Over the many years since these cars were new, quite a few of them have had their engines replaced by previous owners, usually to provide more performance. When new, these cars came with what was essentially a 2.0 liter 911T engine which at that time was the least powerful engine available in the 911 range. In the early 70s, the 911 engine grew in displacement from 2.0 liters to 2.2 then 2.4 then 2.7 and eventually to the 3.0 liter version found in the 911SC. Any of these engines and the later 3.2 and 3.4 liter engines will fit in a 914 and pretty much bolt right in with the appropriate changes to the engine mount, intake and exhaust systems and wiring harness.
The original 914/6 (911T) engine was rated at somewhere between 110 HP to 130 HP depending on who you talked to or what magazine you read and how the measurement was made. In 2.0 liter form this engine could be rebuilt with S pistons, cams and valves and taken up to about 190 HP. Larger displacement engines could produce 300 HP or more. Hummm... 300+ HP in a 2000 pound mid-engined car. No wonder 914/6s won the PCA Parade Autocross FTD for so many decades.
Now that these cars are getting collectible, it is generally more desirabe for a car to have its original engine and there are 2 considerations here. One is a car being advertised for sale with its original engine and having an engine number provided. How do you know that this engine is the correct one for the chassis? The other case is where an engine was swapped out at some point by a previous owner and the current owner is searching for its original engine. How do you know what engine was originally in which chassis?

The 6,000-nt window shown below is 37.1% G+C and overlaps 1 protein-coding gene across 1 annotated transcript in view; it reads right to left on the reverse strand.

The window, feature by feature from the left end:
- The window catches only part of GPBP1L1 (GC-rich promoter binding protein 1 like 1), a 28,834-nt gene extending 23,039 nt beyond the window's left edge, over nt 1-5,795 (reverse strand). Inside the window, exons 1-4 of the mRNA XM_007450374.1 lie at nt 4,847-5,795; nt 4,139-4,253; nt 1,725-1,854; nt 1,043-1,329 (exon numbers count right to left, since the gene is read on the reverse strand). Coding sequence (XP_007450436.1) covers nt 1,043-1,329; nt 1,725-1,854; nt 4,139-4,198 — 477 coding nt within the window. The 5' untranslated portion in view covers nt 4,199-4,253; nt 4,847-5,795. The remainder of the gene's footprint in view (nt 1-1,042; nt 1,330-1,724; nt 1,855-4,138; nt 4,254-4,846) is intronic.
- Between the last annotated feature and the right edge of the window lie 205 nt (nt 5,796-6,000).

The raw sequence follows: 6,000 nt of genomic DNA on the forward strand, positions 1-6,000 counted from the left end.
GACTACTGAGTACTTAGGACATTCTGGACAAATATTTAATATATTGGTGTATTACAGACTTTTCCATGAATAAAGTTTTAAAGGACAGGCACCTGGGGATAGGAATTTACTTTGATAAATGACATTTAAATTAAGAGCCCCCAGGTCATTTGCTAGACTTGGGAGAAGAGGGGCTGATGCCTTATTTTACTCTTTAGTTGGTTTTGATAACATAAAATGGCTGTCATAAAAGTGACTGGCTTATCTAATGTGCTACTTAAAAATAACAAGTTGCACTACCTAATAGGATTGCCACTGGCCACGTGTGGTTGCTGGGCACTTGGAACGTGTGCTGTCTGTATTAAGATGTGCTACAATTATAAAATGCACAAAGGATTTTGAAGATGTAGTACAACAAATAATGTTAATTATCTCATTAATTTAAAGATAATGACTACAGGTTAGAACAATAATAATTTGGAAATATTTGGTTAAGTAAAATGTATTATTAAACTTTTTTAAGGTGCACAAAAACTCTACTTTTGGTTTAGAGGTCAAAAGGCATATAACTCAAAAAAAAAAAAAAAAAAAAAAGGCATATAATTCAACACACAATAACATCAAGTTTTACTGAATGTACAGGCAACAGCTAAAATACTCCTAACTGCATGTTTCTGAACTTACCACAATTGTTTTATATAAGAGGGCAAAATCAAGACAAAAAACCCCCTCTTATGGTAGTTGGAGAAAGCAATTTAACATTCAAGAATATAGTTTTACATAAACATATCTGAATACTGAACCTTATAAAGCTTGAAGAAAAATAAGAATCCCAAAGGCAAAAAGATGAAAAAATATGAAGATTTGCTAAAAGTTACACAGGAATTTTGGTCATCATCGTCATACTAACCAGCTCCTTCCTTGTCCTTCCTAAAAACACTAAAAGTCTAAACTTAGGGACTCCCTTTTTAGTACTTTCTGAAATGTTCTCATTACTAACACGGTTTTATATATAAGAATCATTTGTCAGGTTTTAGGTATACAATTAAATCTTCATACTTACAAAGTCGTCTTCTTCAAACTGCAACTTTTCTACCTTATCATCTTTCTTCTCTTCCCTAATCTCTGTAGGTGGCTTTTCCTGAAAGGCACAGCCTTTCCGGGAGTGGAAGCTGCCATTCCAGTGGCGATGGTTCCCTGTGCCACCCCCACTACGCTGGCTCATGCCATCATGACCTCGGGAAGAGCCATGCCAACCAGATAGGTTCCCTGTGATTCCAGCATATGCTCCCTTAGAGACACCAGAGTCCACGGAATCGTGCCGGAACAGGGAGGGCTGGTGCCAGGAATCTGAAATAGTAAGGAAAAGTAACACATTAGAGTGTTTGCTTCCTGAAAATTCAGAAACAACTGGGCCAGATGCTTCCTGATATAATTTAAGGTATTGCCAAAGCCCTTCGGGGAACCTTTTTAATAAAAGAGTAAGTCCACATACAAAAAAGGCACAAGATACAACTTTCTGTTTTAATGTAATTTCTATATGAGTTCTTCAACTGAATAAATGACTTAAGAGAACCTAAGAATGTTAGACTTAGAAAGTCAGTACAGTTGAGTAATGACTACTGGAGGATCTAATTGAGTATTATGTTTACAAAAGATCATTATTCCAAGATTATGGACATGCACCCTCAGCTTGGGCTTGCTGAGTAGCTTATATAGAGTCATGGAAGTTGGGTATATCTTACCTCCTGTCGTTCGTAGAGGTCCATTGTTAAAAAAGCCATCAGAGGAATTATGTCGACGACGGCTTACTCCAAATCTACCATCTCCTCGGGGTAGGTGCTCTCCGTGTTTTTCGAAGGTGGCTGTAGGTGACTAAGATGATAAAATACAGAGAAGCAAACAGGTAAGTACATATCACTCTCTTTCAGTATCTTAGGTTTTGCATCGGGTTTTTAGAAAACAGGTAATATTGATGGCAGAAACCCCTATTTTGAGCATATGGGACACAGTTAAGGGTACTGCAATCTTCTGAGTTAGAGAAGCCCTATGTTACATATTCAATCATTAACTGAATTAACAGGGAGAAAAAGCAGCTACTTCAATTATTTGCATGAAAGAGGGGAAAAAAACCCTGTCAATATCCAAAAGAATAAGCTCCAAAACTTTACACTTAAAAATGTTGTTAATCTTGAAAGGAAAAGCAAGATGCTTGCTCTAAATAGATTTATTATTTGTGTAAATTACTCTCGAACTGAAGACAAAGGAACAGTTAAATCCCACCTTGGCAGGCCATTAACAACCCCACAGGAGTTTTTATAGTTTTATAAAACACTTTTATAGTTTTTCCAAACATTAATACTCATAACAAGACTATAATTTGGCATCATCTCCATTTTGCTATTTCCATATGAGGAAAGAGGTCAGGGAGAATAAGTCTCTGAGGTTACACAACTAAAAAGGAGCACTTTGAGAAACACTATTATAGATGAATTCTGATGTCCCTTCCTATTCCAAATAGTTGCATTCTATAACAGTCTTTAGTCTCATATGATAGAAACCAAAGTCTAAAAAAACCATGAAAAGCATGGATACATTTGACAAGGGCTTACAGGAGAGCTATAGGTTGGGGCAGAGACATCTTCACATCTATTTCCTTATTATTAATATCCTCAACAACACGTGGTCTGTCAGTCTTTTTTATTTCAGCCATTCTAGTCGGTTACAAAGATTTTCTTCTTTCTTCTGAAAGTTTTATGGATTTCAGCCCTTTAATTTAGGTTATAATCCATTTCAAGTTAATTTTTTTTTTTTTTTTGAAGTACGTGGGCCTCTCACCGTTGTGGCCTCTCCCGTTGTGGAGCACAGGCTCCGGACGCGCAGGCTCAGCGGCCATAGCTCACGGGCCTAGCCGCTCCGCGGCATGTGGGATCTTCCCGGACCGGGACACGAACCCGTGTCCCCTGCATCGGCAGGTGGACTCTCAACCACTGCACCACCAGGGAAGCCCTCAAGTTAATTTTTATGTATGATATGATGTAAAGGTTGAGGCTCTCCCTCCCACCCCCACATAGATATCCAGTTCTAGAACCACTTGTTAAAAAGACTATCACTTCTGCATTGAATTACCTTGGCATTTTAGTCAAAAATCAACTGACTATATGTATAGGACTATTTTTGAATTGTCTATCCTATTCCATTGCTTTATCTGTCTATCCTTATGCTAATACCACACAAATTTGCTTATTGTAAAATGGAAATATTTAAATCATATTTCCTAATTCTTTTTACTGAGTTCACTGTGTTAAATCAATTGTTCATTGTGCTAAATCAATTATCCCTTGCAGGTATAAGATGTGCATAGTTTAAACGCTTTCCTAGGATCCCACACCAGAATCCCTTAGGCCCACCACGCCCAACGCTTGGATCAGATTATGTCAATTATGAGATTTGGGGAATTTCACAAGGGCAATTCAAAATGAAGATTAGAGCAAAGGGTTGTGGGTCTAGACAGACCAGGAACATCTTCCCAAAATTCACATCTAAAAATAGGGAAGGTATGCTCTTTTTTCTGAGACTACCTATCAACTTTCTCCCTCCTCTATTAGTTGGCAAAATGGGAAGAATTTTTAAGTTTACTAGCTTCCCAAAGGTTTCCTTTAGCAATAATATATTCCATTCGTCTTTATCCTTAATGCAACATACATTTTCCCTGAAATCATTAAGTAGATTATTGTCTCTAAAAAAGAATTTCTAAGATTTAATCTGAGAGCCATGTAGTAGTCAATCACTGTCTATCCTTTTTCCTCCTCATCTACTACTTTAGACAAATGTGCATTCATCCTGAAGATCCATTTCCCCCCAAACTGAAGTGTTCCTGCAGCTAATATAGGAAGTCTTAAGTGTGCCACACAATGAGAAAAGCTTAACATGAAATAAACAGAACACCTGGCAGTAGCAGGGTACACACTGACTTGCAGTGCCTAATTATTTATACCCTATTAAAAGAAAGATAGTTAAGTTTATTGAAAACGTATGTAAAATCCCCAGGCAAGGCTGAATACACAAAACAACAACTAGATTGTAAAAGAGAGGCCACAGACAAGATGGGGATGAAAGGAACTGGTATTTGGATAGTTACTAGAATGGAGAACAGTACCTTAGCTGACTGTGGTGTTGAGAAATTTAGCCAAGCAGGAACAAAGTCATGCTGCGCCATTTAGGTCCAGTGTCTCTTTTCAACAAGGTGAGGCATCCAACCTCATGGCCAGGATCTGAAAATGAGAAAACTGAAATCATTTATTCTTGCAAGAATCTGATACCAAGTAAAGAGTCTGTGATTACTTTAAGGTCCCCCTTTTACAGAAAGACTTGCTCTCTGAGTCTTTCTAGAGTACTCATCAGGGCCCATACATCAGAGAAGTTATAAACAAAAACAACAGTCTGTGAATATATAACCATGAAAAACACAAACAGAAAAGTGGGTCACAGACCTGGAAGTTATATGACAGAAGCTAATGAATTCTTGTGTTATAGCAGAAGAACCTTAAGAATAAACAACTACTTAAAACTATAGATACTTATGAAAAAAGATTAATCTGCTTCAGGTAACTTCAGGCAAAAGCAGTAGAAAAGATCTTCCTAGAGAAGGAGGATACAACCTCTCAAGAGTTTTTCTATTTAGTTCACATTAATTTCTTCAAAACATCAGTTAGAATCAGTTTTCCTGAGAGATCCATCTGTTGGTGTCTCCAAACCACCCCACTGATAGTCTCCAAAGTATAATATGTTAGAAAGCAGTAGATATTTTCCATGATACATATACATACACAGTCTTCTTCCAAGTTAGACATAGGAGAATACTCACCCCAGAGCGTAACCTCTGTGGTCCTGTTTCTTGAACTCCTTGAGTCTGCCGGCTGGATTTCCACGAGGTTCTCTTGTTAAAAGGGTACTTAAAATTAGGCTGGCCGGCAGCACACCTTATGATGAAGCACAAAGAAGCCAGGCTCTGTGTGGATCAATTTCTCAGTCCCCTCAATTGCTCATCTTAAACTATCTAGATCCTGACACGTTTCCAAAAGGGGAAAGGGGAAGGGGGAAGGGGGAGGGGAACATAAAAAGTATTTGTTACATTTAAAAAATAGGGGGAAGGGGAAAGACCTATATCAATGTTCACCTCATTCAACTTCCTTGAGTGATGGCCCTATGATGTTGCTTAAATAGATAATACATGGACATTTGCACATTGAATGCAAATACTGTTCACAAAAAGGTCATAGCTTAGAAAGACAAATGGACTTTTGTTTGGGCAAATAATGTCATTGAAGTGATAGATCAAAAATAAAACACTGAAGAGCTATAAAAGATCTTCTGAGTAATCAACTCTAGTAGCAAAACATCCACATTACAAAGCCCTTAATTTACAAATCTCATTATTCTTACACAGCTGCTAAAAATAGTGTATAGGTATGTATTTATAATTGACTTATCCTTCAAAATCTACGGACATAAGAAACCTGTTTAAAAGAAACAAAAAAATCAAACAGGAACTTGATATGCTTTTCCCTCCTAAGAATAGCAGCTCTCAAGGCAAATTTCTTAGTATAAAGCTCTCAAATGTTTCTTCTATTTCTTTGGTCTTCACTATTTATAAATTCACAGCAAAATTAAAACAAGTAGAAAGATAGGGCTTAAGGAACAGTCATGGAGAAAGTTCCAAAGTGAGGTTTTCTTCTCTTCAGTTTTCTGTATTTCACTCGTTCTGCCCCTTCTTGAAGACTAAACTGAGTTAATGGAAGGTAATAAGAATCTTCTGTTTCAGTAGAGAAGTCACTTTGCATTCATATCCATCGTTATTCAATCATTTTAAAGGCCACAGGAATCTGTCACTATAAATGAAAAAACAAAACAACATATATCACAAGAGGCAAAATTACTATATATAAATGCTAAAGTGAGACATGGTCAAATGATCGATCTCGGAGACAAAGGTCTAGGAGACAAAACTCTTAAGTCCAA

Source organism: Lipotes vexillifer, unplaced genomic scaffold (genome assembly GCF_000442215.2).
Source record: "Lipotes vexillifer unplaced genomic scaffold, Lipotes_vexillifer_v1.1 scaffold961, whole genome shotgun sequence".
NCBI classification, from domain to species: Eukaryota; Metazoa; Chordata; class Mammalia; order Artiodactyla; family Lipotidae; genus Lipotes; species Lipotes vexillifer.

The best starting point to verify an engine serial number would be the Porsche supplied Certificate of Authenticity (COA). It has been shown in various Internet forums that this is a good place to start but the engine number supplied by Porsche on the COA does not always match up with the engine number in any particular chassis when the engine is known to be original to that car. Frequently they do match but it is a bit of a crap shoot with the COA.
The following Engine Number vs Chassis Number scatter chart was put together by 914World member Dug. The chart shows the coorelation between engine numbers and chassis numbers. The first chart is only for North American 901/38 engines. The second chart is for European cars originally fitted with 901/36 engines. The Euro chassis VINs are in sequence with the US chassis numbers, but the Euro engines have their own range, so as batches of euro destination cars came off the line, the USA engine serials would stop incrementing. This chart includes kardex or COA documented VINs but that doesn't mean that these are 100% accurate.
Following is a Link to a discussion of engine numbers on 914World. A different version of these charts is shown on page 5 of this discussion. This also lists 914/6 engines that have been found out of cars around the world. If you are looking for the original engine for your car this is the place to start looking.http://www.914world.com/bbs2/index.php?showtopic=111670
Last Update Oct 2016